Most of the riders ahead dismounted and walked past the image, saluting it with right hands raised. Many of them tossed coins to the priest's attendant slave. Sextus remained in the saddle, his brow clouded with an angry scowl. He drew rein, making no obeisance, but sent Scylax to present an offering of money to the priest, then rode on.
"Your dignity appears to me expensive!" Norbanus remarked, grinning. "Gold?"
"He may have my gold, if I may keep my self-respect!"
"Incorrigible stoic! He will take that also before long!"
"I think not. Commodus has lost his own and destroyed Rome's, but mine not yet. I wish, though, that my father were in Antioch. He, too, is no cringer to images of beasts in purple. I wrote to my father recently and warned him to leave Rome before Commodus's spies could invent an excuse for confiscating our estates. I said, an absent man attracts less notice, and our estates are well worth plundering. I also hinted that Commodus can hardly live forever, and reminded him that tides flow in and out—by which I meant him to understand that the next emperor may be another such as Aurelius, who will persecute the Christians but let honest men live in peace, instead of favoring the Christians and ridding Rome of honest men."
Norbanus made a gesture with his right hand that sent the Cappadocian cavorting to the road's edge, scattering a little crowd that was trying to pass.
"Why be jealous of the Christians?" he laughed. "Isn't it their turn for a respite? Think of what Nero did to them; and Marcus Aurelius did little less. They will catch it again when Commodus turns on his mistress Marcia; he will harry them all the more when that day comes— as it is sure to. Marcia is a Christian; when he tires of her he will use her Christianity for the excuse and throw the Christians to the lions by the thousand in order to justify himself for murdering the only decent woman of his acquaintance. Sic semper tyrannus. Say what you will about Marcia, she has done her best to keep Commodus from making a public exhibition of himself."
"With what result? He boasts he has killed no less than twelve hundred poor devils with his own hand in the arena. True, he takes the pseudonym of Paulus when he kills lions with his javelin and drives a chariot in the races like a vulgar slave. But everybody knows, and he picks slaves for his ministers—consider that vile beast Cleander, whom even the rabble refused to endure another day. I don't see that Marcia's influence amounts to much."
"But Cleander was executed finally. You are in a glum mood, Sextus. What has happened to upset you?"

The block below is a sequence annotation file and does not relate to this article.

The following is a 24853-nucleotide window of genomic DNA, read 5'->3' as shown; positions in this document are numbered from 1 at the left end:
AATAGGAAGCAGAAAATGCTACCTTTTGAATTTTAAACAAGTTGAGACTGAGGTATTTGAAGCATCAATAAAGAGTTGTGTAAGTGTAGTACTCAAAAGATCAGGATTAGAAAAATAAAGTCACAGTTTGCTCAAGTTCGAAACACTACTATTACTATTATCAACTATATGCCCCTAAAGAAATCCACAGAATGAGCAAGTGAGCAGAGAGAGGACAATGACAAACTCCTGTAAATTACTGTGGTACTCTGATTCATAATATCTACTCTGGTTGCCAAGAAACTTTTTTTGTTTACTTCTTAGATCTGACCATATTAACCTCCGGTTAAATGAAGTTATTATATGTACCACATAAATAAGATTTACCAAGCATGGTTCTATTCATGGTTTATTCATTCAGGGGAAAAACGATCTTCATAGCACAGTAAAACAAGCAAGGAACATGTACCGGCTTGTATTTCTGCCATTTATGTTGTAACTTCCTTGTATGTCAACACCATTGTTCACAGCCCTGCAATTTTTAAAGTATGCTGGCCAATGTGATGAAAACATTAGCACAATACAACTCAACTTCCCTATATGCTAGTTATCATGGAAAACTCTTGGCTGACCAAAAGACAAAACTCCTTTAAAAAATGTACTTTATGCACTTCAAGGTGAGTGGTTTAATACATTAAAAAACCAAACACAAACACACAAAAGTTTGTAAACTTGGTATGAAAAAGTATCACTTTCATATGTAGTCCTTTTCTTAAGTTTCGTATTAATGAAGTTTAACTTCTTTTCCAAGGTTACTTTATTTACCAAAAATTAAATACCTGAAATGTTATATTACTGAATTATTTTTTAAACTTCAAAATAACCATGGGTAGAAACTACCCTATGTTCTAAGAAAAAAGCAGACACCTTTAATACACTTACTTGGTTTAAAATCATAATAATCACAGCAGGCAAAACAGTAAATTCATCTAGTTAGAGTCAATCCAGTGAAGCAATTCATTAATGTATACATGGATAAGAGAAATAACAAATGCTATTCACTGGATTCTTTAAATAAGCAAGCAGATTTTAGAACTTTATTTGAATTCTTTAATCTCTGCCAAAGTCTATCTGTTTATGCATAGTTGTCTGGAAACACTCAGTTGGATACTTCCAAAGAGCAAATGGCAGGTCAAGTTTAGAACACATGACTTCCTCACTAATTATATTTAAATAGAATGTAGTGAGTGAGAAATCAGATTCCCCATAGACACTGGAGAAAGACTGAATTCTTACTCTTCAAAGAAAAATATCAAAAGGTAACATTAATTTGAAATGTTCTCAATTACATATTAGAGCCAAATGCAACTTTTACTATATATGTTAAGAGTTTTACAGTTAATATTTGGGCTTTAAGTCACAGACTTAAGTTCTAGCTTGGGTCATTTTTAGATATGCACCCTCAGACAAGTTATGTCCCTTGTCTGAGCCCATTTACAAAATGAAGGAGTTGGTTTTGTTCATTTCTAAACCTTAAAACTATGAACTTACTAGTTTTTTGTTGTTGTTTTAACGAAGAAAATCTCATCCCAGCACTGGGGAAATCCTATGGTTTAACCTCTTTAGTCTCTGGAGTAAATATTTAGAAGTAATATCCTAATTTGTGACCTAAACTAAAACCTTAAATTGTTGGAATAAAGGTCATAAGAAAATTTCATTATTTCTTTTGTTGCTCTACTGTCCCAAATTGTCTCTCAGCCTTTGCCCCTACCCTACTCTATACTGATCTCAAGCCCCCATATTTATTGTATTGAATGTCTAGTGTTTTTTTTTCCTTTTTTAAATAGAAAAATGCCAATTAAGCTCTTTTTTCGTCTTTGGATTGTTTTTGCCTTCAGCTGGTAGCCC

"It is the nothing that has happened. There has come no answer to that letter I wrote to my father in Rome. Commodus's informers may have intercepted it."
Norbanus whistled softly. The skewbald Cappadocian mistook that for a signal to exert himself and for a minute there were ructions while his master reined him in.
"When did you write?" he demanded, when he had the horse under control again.
"A month ago."
Norbanus lapsed into a moody silence, critically staring at his friend when he was sure the other was not looking. Sextus had always puzzled him by running risks that other men (himself, for instance) steadfastly avoided, and avoiding risks that other men thought insignificant. To write a letter critical of Commodus was almost tantamount to suicide, since every Roman port and every rest-house on the roads that led to Rome had become infested with informers who were paid on a percentage basis.
"Are you weary of life?" he asked after a while.
"I am weary of Commodus—weary of tyranny—weary of lies and hypocrisy— weary of wondering what is to happen to Rome that submits to such bestial government—weary of shame and of the insolence of bribe-fat magistrates—"
"Weary of your friends?" Norbanus asked. "Don't you realize that if your letter fell into the hands of spies, not only will you be proscribed and your father executed, but whoever is known to have been intimate with you or with your father will be in almost equal danger? You should have gone to Rome in person to consult your father."
"He ordered me to stay here to protect his interests. We are rich, Norbanus. We have much property in Antioch and many tenants to oversee. I am not one of these modern irreligious wastrels; I obey my father—"
"And betray him in an idiotic letter!"
"Very well! Desert me while there is time!" said Sextus angrily.
"Don't be a fool! You are not the only proud man in the empire, Sextus. I don't desert my friend for such a coward's reason as that he acted thoughtlessly. But I will tell you what I think, whether or not that pleases you, if only because I am your true friend. You are a rash, impatient lover of the days gone by, possessed of genius that you betray by your arrogant hastiness. So now you know what I think, and what all your other friends think. We admire—we love our Sextus, son of Maximus. And we confess to ourselves that our lives are in danger because of that same Sextus, son of Maximus, whom we prefer above our safety. After this, if you continue to deceive yourself, none can blame me for it!"
Sextus smiled and waved a hand to him. It was no new revelation. He understood the attitude of all his friends far better than he did his own strange impulses that took possession of him as a rule when circumstances least provided an excuse.
"My theory of loyalty to friendship," he remarked, "is that a man should dare to do what he perceives is right, and thus should prove himself entitled to respect."
"And your friends are, in consequence, to enjoy the privilege of attending your crucifixion one of these days!" said Norbanus.
"Nonsense. Only slaves and highwaymen are crucified."